The number of cyber attacks has continued to rise at an alarming rate and with them there has been an increase in awareness of cybersecurity and the importance of protecting organizations (though there could always be more!)
In 2014, the likely annual cost of cybercrime to the world’s economy was estimated at $445 billion or more almost 1% of global income. Security companies are racing to offer cyber protection, but given the circumstances, you would be surprised by how few organizations have embraced these policies. In a recent survey, nearly one-third of respondents said their company carried no cybersecurity policy.
Factors hindering cyber insurance adoption
Considering the rise in data breaches, insurance companies are having a hard time convincing organizations to purchase their policies. Here are some of the factors hindering the adoption of security policies:
Premiums are too expensive
In order for insurance companies to make money, they have to plan for your premium to exceed the cost of mitigating your claim. Cyber insurance can cost anywhere from $7,000 to $40,000 per million dollars in loss, and company losses from data breaches can total anywhere from tens to hundreds of millions. Organizations are not only left in shock of the price, but also torn on how much coverage they need. If they choose to spend less, they risk not having enough coverage, but if they choose higher coverage, their premiums are extremely high.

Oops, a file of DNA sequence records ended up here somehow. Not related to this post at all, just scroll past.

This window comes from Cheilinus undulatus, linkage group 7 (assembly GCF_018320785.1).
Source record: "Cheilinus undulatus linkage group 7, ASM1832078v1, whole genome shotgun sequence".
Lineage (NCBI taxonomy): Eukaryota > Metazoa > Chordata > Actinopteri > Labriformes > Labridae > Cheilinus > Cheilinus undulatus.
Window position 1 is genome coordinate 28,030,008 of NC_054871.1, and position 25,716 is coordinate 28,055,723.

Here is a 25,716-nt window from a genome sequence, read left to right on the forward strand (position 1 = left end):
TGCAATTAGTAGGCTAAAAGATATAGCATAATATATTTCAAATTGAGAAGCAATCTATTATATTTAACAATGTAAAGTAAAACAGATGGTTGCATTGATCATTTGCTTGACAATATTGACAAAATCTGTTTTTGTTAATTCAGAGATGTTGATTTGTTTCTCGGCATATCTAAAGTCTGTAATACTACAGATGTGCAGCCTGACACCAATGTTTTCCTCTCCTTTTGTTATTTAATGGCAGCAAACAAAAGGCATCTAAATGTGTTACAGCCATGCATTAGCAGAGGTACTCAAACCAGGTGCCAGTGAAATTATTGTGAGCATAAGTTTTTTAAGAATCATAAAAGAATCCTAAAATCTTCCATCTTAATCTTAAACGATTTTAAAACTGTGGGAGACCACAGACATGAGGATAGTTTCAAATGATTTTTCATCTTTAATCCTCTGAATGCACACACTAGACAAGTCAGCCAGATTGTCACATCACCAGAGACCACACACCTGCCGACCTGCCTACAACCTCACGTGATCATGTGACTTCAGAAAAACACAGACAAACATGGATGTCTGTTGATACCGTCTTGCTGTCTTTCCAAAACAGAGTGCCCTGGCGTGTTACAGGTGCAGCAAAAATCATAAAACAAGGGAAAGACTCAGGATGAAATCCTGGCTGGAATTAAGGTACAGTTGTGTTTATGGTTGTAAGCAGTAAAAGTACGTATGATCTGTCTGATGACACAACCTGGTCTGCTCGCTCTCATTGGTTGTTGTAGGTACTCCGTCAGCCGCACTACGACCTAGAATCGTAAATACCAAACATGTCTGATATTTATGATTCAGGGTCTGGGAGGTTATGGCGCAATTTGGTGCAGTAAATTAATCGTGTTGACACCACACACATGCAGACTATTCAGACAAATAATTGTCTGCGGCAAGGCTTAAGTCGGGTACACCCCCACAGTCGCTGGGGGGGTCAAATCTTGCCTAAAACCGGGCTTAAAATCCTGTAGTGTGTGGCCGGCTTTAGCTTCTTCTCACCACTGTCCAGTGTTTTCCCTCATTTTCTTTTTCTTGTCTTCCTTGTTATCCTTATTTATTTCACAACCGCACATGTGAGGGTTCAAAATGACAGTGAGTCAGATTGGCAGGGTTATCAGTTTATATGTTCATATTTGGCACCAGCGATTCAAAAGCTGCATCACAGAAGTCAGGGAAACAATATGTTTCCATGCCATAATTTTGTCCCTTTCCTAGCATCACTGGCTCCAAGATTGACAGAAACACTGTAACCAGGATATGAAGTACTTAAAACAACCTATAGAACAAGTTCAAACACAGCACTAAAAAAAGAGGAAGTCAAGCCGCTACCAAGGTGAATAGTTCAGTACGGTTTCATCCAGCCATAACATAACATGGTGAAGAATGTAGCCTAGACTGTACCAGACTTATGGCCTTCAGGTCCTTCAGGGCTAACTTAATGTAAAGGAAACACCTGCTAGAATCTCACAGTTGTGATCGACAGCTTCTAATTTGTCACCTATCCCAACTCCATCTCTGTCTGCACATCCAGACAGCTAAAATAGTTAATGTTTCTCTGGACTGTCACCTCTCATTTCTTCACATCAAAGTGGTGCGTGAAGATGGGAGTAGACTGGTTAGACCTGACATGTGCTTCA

Exclusions and restrictions
Some companies purchase standard policies without understanding what is fully covered. There are many details that can be misleading, everything from the coverage of tangible versus physical property to lawsuits and claims. Sublimits of coverage do not often arise until a claim is made and the insurer refuses to not cover. In order to avoid this, organizations should pay close attention to policies before purchasing by having risk officers and legal counsel note any details that do not match up with the coverage.
Many company executives and decision-makers mistakenly believe that standard corporate insurance policies will cover losses that have resulted from data breaches, but in most cases they will not. Companies commonly have questions of what types of policies are out there, what they cover, how to select the best policy and whether policies are even necessary. There tends to be a gap in communication between executives and IT professionals in the company, with IT included in cyber insurance decisions only 32% of the time. IT teams and company decision-maker should be collaborating on insurance decisions to ensure they are choosing the policy that answers all of their questions and fit the company’s goals.
Is cyber insurance right for your company?
Cyber insurance may or may not be right for every company. Here are 5 questions organizations should address when considering adopting these policies into their system:
- Most articles on cyber insurance are promoted by those in the industry – are we buying into the sales pitch?
- Does the broker have the experience in working with cyber security claims?
- Have we created scenarios of cyber loss to ensure the insurer is hiding exclusions?
- What is the best type of coverage for our organization?
- Are we sure that the insurer will actually pay our claims or will they put up a fight over details?
Cybersecurity insurance is still in its early stages, which means there are inconsistencies across the board on standards and regulations. That is not to say that purchasing a policy is a bad decision for your organization. Companies should consider the assets and vulnerabilities of purchasing insurance through a provider to determine if it is the smartest fit for them.